Since everyone has Spaz on the Hotseat List, now is as good a time as any to look at future BC head coaching candidates. Unlike our past profile series, the timing and style on these posts will be a little different. Instead of being weeks or days away from a potential change, we have the benefit of a whole season to evaluate these guys. Some stocks will rise, while others will fall and it will make our usual scoreboard watching that much more interesting.
The natural inclination would be for BC to replace Spaz with an offensive guy. Unfortunately there is not a great pool of candidates among current college offensive coordinators. There are plenty of good coordinators, but I don't know how many are ready to be head coaches or coach at a place like BC. These are some of the more prominent names. After the 2012 season, we'll have a better idea of if they are ready to take on an FBS head coaching job.
Offensive Coordinator, Clemson
Chad Morris was coaching high school football three years ago. His meteoric rise to Clemson's playcaller is another example of how much college football has changed. Gus Malzahn and guys like Chip Kelly and Art Briles before him shot from relative obscurity to changing college football within a few season. Pedigree and climbing the ladders doesn't mean as much anymore. All that matters is how you score and Morris showed that he could give new life to Clemson's attack. Like the others mentioned Morris emphasized tempo and a no huddle. His track record is impressive, as is his reputation for teaching and implementing this offense.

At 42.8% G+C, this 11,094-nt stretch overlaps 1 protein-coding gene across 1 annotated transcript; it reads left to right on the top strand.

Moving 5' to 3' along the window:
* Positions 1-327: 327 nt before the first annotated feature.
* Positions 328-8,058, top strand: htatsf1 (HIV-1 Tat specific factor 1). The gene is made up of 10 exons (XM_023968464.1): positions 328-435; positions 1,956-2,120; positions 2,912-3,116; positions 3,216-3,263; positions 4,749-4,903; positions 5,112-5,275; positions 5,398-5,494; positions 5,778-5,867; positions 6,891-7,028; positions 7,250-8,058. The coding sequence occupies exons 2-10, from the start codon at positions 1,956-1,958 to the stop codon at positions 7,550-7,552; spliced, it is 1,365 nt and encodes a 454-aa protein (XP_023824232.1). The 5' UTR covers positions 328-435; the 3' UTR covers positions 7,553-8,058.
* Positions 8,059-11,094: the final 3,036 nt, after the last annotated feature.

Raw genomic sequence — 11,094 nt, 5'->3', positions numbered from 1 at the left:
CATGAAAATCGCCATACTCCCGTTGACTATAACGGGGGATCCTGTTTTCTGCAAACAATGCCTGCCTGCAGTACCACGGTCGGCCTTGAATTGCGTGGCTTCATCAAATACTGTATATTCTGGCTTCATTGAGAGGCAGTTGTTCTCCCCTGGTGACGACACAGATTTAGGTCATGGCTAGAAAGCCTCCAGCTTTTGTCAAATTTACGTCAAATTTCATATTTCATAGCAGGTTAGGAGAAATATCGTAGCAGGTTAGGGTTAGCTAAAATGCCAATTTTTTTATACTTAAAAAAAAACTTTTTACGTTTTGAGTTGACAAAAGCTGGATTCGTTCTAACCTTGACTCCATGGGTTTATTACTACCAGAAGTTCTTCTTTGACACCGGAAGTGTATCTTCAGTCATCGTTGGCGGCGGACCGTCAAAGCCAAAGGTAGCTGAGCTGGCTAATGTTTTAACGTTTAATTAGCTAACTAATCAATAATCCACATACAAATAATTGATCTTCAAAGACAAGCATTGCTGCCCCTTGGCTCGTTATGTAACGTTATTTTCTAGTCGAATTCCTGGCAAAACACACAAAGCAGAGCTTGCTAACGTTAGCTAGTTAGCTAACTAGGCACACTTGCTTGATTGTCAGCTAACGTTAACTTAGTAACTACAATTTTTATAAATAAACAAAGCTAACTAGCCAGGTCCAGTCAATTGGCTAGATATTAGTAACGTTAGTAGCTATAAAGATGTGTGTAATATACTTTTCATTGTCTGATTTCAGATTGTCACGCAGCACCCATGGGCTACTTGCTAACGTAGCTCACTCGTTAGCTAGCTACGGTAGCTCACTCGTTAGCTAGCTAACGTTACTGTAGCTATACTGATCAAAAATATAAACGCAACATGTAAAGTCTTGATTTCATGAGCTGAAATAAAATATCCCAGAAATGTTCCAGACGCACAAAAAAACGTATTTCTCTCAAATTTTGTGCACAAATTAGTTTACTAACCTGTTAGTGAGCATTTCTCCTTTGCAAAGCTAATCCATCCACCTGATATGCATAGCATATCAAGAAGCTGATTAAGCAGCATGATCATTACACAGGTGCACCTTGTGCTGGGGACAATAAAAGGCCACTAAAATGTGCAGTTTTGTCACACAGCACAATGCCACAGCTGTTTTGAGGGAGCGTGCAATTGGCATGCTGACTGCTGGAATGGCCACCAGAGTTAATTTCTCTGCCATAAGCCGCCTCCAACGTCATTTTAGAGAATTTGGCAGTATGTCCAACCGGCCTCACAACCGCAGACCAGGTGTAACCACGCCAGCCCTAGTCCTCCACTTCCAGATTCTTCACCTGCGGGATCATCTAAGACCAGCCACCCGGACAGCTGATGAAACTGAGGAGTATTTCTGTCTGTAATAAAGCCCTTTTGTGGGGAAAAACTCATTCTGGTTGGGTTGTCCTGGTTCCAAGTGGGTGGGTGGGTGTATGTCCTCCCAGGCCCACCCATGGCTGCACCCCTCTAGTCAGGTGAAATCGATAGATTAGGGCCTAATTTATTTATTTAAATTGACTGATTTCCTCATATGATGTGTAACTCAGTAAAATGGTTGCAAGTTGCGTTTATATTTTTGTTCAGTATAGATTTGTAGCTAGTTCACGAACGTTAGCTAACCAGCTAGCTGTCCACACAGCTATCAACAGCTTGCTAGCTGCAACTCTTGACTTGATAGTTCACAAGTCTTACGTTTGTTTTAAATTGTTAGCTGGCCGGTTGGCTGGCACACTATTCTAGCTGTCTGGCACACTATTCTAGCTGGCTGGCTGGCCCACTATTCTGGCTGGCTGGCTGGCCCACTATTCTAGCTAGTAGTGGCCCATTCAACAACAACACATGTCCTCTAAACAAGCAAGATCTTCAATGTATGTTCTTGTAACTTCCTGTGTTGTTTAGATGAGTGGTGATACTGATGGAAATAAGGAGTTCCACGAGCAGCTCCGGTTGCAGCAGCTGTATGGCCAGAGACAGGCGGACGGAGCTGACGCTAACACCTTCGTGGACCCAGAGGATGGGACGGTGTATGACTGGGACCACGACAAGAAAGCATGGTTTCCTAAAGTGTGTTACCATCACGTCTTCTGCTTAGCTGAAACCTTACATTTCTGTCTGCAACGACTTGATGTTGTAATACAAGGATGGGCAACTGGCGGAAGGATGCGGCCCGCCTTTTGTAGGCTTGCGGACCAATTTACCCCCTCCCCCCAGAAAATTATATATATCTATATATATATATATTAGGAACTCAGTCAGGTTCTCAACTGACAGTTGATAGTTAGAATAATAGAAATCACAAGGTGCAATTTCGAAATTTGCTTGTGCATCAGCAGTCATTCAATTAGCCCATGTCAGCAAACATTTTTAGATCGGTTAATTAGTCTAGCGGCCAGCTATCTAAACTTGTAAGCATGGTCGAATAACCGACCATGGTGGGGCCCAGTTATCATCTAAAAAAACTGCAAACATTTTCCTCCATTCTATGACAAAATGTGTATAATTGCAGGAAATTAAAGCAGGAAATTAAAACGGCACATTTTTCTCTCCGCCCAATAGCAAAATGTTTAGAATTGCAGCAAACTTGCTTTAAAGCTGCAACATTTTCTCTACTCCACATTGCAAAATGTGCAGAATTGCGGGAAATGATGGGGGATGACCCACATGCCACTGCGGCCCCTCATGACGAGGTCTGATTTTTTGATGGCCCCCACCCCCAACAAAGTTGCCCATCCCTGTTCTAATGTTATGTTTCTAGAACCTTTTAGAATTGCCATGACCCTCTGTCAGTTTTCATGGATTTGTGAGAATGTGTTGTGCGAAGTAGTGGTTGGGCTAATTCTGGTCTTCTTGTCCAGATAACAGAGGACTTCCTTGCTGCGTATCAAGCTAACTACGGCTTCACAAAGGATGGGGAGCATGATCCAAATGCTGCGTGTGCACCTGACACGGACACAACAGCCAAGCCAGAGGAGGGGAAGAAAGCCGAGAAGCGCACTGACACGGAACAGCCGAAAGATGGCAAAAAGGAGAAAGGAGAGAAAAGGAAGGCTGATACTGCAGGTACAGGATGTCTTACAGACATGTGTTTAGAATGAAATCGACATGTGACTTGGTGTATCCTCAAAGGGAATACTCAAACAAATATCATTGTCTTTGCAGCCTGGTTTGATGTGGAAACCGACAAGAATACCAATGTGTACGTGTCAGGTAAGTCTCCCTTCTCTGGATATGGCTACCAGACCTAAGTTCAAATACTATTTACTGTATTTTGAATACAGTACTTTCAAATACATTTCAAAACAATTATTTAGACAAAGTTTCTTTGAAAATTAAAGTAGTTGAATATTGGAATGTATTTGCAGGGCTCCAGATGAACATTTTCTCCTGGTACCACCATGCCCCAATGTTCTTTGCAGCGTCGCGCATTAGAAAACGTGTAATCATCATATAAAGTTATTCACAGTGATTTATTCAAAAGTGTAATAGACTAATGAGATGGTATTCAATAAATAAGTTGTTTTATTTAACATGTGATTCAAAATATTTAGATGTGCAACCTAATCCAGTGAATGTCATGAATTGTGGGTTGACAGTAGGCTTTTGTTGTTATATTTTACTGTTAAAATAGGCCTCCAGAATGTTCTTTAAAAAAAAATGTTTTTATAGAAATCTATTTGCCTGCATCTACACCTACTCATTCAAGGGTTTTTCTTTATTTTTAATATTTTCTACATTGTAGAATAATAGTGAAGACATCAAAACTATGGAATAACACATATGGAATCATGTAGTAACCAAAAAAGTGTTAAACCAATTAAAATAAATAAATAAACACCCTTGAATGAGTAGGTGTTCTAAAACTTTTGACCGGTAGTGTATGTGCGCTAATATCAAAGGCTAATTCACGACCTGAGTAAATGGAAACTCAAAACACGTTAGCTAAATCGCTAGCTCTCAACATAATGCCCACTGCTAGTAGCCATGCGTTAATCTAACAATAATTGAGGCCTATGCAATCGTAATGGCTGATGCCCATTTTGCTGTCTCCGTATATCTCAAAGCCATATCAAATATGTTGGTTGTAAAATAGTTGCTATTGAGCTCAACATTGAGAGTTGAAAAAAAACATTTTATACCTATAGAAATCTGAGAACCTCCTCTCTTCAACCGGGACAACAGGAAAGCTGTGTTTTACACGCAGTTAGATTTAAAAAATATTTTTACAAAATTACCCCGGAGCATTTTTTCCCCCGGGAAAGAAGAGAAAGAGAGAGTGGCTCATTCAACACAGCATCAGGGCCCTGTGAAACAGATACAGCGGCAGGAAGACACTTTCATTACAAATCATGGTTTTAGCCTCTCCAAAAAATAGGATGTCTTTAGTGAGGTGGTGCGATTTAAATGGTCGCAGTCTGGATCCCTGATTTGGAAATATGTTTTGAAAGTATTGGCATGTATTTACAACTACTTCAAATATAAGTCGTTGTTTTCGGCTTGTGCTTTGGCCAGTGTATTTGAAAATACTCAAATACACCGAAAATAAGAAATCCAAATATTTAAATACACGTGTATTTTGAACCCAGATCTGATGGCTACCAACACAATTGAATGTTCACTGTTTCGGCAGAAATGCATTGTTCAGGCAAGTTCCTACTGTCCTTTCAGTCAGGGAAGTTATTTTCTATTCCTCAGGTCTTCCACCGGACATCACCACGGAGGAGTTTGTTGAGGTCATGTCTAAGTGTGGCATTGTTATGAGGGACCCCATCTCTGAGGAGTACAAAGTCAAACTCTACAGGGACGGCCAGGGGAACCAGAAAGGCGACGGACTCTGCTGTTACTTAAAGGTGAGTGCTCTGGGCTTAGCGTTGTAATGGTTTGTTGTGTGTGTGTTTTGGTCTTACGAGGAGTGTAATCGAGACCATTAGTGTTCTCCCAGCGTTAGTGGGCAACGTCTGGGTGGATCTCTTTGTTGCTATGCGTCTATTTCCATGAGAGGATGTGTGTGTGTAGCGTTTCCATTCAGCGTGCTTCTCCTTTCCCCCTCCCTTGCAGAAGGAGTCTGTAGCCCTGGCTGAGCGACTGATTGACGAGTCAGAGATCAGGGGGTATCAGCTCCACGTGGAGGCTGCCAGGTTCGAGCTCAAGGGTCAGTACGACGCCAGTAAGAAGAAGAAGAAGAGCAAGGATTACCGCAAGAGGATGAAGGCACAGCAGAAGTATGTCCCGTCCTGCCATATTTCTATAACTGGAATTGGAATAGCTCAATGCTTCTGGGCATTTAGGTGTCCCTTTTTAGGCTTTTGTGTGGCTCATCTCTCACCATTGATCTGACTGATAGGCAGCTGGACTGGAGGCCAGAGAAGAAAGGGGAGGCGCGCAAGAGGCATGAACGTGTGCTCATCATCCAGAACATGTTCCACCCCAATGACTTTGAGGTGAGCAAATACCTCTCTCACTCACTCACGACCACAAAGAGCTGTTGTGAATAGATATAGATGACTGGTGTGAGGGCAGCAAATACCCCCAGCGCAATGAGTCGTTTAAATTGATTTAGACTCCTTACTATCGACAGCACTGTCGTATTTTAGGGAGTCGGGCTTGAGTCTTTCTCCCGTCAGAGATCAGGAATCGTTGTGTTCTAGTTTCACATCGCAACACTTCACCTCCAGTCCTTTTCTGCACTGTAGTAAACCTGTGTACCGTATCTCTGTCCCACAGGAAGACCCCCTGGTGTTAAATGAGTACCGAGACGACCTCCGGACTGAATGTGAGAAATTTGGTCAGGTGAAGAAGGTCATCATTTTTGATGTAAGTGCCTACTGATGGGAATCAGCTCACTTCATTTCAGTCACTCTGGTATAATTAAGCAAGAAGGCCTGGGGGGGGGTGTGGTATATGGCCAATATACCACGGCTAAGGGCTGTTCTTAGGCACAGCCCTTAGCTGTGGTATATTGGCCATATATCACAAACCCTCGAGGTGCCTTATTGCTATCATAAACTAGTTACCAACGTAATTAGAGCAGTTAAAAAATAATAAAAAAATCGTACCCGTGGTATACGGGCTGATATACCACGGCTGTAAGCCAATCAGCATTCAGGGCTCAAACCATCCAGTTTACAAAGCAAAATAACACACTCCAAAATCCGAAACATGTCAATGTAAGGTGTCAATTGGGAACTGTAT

What to Watch for in 2012: Can Clemson keep it up? The ACC now has a chance to adjust to his scheme. It will also be interested to know what Morris wants to do. All these guys want to be head coaches, but is he willing to roll the dice on a job like BC? Would he even fit in? BC's very different from coaching high school in west Texas.
Offensive Coordinator, Wisconsin
The Badgers have been a good proving ground for coordinators. I like the fit for BC since Wisconsin tends to develop and recruit like we do. They also have run "pro style" offenses with an emphasis on OL and the running attacks. Canada will be new there this fall, but he's got BCS experience and led explosive offenses in the MAC too. If Canada became a candidate for BC, I would have hesitation about his time at Indiana. They threw it a ton while he was calling plays but didn't win much.
What to Watch in 2012: Will Canada keep throwing it at the more conservative Wisconsin? If Wisconsin keeps up their recent success will he emerge as a candidate elsewhere?
Offensive Coordinator, Virginia
Lazor's been a good coordinator at Virginia. He's not changing the game but they've been better than they were before he got there and they've been consistent. Lazor's ACC experience -- especially at a school like UVA -- translates well to BC (as it did for TOB years ago). He can also sell his NFL ties to recruits. He played at Cornell and is from Scranton, so geography and academics wouldn't be an issue.
What to Watch for in 2012: How will UVA handle their pending QB controversy. Will they also move up within the ACC or stay middle of the pack offensively?
Offensive Coordinator, Alabama
Nussmeier moves from Washington to being the playcaller at the Defending National Champions. He's got a good profile for a rising coach in that he played professionally, coached in college, the NFL and Canada, and is now at an elite program. He runs a pro-style west coast offense, so the transition to BC would be relatively easy. Nussmeier lacks any obvious ties to BC or the northeast.
What to Watch in 2012: How will Nussmeier adjust to the pressure cooker of Saban and Alabama? Saban's offensives have been bland but effective. I expect more of the same this year. It doesn't make for compelling football but working for Saban can be good training for future head coaches.